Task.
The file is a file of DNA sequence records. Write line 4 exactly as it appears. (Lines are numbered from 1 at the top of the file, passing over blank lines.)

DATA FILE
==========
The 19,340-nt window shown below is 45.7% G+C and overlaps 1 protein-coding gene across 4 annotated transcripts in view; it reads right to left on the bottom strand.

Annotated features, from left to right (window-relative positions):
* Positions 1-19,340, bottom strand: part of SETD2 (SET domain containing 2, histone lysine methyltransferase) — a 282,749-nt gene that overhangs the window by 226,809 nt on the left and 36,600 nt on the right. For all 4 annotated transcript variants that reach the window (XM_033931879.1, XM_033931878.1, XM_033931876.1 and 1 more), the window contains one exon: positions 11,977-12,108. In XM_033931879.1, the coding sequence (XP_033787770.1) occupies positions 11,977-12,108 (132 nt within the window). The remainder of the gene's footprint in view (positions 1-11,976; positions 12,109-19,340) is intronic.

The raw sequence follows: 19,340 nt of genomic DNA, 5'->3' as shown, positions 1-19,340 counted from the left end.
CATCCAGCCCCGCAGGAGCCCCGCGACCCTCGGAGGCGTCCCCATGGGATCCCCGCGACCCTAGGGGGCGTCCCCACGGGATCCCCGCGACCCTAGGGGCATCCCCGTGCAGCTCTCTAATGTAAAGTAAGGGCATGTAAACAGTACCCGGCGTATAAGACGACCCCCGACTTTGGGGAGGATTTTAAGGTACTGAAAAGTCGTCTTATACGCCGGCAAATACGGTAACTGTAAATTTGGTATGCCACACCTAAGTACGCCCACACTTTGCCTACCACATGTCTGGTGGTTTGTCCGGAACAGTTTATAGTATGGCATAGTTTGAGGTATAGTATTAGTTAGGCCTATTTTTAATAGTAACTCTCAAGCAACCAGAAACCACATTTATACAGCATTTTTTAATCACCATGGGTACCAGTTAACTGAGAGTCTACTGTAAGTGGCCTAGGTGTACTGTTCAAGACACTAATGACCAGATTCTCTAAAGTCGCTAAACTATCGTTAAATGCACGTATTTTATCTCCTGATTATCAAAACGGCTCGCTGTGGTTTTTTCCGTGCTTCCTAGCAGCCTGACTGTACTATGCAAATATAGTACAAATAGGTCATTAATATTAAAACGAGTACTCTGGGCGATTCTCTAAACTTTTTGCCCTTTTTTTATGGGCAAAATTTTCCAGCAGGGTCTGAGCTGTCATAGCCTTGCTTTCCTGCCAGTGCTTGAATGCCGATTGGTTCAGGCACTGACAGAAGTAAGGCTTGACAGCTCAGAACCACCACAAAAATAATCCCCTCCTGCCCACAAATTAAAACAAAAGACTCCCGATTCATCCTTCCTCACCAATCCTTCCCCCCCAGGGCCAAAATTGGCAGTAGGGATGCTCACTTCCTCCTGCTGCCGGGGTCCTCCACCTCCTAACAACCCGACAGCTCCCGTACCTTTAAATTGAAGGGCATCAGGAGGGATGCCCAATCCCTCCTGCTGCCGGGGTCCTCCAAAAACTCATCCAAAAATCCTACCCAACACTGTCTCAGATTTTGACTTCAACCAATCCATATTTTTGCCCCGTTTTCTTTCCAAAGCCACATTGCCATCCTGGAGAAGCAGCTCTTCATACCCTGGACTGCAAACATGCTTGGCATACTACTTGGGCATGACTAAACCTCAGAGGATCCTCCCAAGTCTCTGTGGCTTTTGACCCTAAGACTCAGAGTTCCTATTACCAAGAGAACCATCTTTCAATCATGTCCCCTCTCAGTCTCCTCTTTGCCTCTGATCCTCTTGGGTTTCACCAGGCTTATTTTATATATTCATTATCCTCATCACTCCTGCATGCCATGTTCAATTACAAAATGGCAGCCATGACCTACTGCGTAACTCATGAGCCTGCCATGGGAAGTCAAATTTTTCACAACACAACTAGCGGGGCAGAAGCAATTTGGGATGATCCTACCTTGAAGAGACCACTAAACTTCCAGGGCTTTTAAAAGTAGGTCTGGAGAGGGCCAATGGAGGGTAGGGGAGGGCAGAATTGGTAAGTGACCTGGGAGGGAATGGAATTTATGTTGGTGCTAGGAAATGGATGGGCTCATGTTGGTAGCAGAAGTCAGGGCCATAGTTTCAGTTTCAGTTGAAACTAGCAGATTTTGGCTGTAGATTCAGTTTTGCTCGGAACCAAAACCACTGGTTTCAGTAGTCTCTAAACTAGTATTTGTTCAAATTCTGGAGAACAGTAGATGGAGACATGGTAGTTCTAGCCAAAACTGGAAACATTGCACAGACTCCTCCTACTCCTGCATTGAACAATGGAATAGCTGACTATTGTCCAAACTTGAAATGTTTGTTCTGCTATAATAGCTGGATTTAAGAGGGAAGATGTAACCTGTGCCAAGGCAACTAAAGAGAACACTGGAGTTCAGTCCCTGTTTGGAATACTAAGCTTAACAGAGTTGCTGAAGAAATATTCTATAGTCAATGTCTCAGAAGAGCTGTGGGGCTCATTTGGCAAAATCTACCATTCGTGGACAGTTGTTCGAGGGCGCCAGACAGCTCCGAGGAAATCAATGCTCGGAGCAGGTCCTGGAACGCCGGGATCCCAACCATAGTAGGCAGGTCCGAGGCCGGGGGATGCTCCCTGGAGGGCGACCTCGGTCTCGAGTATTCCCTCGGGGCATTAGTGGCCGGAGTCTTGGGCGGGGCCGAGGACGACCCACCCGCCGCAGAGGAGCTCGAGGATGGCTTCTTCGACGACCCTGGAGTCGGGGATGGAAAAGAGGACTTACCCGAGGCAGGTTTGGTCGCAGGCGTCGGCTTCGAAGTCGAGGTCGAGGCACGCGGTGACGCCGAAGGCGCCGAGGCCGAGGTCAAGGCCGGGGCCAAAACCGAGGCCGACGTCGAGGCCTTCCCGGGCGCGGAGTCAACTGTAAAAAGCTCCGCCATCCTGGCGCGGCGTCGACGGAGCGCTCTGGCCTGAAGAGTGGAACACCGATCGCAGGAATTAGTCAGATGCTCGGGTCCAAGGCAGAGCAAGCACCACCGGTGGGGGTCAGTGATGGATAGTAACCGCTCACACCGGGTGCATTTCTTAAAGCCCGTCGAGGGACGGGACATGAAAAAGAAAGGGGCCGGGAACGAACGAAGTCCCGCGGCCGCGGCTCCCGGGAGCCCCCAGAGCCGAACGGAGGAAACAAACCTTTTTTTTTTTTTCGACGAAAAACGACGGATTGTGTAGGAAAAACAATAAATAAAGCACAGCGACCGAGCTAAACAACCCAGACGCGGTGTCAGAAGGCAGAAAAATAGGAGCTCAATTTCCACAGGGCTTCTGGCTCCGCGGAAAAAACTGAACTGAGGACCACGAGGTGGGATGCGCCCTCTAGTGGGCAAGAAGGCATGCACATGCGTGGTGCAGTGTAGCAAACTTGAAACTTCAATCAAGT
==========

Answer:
The raw sequence follows: 19,340 nt of genomic DNA, 5'->3' as shown, positions 1-19,340 counted from the left end.